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Store Owners Caught in 'Operation Candy Crush' Contemplate Legal Action

Store owners involved in the recent “Operation Candy Crush,” where Rutherford County law enforcement agencies raided and shuttered 23 businesses selling cannabidiol (CBD) candies, are contemplating legal action reports The Murfreesboro Post. Law enforcement action culminated on Feb. 12, when the Rutherford County Sheriff’s Department and the Smyrna Police Department seized all merchandise containing CBD and padlocked the almost two dozen businesses, citing them as a public nuisance.
Proprietors argue that they broke no laws since CBD contains only trace amounts of THC, the psychoactive element in illegal marijuana. Legal CBD products must be derived from industrial hemp and contain less than 0.3 percent THC. When isolated from the plant, CBD can be distilled into an oil and added to food and beverages to be sold. If derived from an industrial plant with a clear chain of command, the oil is not inherently illegal.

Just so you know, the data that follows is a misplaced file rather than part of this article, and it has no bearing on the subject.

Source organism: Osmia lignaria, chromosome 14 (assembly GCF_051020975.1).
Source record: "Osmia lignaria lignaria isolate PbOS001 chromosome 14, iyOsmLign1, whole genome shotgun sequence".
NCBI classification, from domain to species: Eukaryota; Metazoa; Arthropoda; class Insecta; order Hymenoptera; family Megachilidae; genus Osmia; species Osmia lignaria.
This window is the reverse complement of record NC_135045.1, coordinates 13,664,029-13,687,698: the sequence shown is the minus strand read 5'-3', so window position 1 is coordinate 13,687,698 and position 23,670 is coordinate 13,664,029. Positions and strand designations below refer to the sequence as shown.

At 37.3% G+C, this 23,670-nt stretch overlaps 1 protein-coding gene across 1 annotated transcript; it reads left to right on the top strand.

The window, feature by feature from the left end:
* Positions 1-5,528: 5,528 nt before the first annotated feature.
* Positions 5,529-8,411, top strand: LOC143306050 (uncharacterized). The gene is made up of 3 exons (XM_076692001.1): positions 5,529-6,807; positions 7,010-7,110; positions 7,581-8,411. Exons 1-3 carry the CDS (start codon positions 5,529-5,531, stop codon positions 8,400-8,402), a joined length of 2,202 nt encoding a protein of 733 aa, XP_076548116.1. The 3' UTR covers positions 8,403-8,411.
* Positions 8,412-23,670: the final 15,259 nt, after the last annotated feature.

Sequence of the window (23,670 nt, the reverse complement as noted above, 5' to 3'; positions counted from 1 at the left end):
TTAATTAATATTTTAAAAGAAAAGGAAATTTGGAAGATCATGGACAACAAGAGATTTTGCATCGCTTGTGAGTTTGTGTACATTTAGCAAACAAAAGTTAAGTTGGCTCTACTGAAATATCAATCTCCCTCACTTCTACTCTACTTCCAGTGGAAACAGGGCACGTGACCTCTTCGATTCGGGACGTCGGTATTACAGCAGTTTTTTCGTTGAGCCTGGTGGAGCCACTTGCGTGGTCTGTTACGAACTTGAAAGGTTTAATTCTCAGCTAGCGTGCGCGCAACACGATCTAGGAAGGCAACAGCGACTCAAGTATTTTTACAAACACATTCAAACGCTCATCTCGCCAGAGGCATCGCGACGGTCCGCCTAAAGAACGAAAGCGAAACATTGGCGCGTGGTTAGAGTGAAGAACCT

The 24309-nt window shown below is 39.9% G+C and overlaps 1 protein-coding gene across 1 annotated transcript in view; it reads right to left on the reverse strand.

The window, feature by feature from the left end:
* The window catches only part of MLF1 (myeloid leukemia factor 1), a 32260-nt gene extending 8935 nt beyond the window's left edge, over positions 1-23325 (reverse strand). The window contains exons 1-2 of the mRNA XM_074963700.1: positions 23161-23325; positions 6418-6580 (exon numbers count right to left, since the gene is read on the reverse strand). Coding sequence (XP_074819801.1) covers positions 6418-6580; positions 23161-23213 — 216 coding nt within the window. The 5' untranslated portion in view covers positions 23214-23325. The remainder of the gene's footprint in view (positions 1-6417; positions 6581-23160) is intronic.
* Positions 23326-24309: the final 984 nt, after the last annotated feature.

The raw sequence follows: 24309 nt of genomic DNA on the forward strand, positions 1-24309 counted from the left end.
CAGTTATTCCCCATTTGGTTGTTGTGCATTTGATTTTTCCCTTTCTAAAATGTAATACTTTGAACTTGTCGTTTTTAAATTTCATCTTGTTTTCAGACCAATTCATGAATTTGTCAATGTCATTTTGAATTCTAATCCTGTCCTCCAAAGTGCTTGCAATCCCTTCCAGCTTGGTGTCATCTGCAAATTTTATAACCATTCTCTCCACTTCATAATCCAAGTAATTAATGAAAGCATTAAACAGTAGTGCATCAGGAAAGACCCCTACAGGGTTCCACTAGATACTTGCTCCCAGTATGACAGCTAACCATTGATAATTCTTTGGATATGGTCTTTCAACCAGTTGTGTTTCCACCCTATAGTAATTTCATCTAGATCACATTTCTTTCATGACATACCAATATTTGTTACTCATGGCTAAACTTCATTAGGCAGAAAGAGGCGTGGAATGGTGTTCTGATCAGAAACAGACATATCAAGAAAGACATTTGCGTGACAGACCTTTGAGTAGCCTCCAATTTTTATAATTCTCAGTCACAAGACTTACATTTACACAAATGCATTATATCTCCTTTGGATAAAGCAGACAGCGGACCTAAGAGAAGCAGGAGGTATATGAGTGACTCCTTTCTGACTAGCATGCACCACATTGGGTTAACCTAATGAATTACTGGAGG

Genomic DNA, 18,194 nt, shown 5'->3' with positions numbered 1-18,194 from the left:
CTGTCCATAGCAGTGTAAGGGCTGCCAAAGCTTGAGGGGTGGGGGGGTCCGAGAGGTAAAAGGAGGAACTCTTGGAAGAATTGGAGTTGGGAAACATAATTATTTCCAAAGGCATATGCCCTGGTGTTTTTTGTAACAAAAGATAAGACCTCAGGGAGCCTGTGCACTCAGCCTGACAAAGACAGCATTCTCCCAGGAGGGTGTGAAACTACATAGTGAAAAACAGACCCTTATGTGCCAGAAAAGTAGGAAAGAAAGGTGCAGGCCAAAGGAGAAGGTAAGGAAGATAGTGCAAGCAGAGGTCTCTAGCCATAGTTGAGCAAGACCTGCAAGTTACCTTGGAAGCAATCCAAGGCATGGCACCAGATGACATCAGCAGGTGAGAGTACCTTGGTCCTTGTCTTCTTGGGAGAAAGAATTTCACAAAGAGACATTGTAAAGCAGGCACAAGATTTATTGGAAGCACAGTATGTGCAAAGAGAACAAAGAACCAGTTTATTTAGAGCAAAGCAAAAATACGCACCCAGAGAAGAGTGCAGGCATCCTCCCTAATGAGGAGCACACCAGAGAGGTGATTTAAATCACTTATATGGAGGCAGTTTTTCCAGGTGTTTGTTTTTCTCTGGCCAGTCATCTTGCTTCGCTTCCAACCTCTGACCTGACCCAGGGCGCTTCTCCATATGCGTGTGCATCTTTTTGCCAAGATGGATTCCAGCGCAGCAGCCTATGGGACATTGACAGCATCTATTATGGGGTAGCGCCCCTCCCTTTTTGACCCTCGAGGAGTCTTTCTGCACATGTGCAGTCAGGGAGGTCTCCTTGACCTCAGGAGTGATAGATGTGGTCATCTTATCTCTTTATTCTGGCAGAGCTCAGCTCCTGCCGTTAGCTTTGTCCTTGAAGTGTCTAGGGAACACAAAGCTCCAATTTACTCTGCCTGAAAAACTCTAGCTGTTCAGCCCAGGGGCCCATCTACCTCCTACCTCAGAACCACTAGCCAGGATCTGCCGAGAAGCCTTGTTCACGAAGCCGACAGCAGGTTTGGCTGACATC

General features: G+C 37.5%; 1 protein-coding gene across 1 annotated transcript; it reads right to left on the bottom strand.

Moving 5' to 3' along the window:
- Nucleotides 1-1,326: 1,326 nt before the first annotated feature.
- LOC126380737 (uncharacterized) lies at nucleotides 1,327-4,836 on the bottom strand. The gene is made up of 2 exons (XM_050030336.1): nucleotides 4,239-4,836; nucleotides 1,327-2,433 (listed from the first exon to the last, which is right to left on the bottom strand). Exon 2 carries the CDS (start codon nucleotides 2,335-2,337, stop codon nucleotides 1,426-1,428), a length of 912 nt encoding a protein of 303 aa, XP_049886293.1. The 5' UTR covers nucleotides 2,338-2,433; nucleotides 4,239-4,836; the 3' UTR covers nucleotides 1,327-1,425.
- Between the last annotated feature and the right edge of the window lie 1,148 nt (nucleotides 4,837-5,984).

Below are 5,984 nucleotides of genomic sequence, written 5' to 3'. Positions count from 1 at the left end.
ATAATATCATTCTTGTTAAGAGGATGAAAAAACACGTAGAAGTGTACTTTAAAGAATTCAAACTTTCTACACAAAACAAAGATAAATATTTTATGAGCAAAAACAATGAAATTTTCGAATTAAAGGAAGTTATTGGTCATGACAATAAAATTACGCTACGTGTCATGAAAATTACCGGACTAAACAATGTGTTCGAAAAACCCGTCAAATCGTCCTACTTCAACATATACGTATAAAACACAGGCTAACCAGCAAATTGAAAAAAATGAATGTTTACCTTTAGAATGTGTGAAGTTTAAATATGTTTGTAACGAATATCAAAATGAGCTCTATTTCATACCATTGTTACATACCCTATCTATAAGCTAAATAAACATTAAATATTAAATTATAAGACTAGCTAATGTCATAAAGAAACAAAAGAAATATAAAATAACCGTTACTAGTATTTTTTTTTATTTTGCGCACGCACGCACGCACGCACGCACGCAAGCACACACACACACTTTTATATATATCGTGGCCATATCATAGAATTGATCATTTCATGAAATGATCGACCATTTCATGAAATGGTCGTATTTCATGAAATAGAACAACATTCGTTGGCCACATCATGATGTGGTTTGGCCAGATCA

Defense attorney Tommy Santel, who is representing several store owners, argued that CBD and industrial hemp are not identified as controlled substances. "The state has failed to even plead a sufficient case," Santel said, when asking for the dismissal of all civil injunctions and the removal of the padlocks. "The state needed to go further, the state needed to say 'derivative of marijuana' or 'derivative of industrial hemp.”
All criminal and civil charges against the store owners in Rutherford County part of Operation Candy Crush will be dismissed and their records wiped clean.
Attorneys representing those business owners are discussing how to structure any legal action, which could involve “an overarching” state injunction by stores that took their items off of shelves because they feared prosecution, as well as the Rutherford County business owners who were arrested and lost days of business, according to Joe Kirkpatrick, president of the Tennessee Hemp Industries Association.